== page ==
High expectations come with the job; “There are a lot of great photographers out there, from David Burnett and Stephen Crawley to Doug Mills, so there may be a higher standard that people are expecting,” she tells TIME. To meet those expectations, Kinney is banking on the access she’s secured over her years with the Clintons. “I’ve been around her enough that she’s comfortable having me there,” she says. “I’ve learned, over the years, when to go and when to leave. That’s how you get those great behind-the-scenes real moments, the unguarded moments that make for great photojournalism.”

And for great stories. Kinney says that a few years after she took that famous picture of the Oslo II Accord signees, King Hussein and Queen Noor of Jordan visited the White House. She learned from the Queen that the photo held a place of honor at the royal residence in Amman. As she was about to photograph the Royal couple with Bill and Hillary, Kinney recalls, “I said, ‘Mr. President, you need to straighten your tie a little bit. And he said, ‘Oh, Barbara, don’t you start again.’”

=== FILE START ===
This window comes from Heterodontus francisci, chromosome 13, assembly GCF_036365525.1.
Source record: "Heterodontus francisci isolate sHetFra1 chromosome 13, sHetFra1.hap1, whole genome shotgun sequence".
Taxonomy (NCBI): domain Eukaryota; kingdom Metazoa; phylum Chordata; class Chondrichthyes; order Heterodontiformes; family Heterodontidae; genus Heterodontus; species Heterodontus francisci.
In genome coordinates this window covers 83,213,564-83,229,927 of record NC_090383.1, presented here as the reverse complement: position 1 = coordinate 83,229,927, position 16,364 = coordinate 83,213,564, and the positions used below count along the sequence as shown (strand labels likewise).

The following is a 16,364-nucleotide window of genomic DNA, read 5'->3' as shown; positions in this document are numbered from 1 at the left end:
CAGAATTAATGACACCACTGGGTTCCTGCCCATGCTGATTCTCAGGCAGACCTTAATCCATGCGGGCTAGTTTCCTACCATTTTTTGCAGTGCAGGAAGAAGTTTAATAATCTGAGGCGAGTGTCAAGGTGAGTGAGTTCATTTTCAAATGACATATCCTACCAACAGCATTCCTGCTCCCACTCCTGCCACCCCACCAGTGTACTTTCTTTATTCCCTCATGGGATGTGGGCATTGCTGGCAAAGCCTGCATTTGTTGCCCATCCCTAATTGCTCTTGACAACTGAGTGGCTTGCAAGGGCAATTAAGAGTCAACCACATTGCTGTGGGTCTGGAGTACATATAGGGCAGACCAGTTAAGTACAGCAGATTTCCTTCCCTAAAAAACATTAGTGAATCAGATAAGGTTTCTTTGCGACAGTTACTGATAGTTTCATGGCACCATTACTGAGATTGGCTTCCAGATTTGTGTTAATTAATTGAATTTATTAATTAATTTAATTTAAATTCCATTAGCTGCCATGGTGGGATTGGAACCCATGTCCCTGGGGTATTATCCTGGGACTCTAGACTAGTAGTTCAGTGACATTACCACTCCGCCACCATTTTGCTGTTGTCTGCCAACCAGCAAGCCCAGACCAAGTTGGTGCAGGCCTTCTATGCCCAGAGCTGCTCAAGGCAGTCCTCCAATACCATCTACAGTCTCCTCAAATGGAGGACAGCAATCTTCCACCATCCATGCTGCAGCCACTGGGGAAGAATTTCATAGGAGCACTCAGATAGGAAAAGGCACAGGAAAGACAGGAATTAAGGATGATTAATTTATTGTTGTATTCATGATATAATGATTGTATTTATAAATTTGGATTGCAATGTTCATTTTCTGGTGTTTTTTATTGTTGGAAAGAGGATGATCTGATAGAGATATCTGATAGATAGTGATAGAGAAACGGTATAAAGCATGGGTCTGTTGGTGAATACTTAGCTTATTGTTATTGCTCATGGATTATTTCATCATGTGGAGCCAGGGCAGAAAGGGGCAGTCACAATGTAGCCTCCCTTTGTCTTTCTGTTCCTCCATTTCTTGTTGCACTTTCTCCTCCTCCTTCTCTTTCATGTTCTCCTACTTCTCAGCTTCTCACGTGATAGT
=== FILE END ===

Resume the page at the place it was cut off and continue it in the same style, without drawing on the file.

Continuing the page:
Barbara Kinney is a photographer based in Seattle.

Marisa Schwartz, who edited this photo essay, is an Associate Photo Editor at TIME.com. Follow her on Instagram and twitter.

TIME 2016 Election

Clinton Foundation Admits Missteps in Donor Disclosure

Democratic presidential candidate Hillary Rodham Clinton attends The Hillary Rodham Clinton Awards for Advancing Women in Peace and Security, in the Riggs Library at Georgetown University in Washington on Apr. 22, 2015.
Jacquelyn Martin—AP Democratic presidential candidate Hillary Rodham Clinton attends The Hillary Rodham Clinton Awards for Advancing Women in Peace and Security, in the Riggs Library at Georgetown University in Washington on Apr. 22, 2015.

"Yes, we made mistakes, as many organizations of our size do, but we are acting quickly to remedy them," Clinton aide says

(WASHINGTON)—The acting chief executive of the Clinton Foundation is acknowledging the global philanthropy made mistakes in how it disclosed its donors amid growing scrutiny as Hillary Rodham Clinton opens her presidential campaign.

In a blog posting Sunday, Maura Pally defended the foundation’s work and reaffirmed its commitment to transparency, describing its policies on donor disclosure and contributions from foreign governments as “stronger than ever.”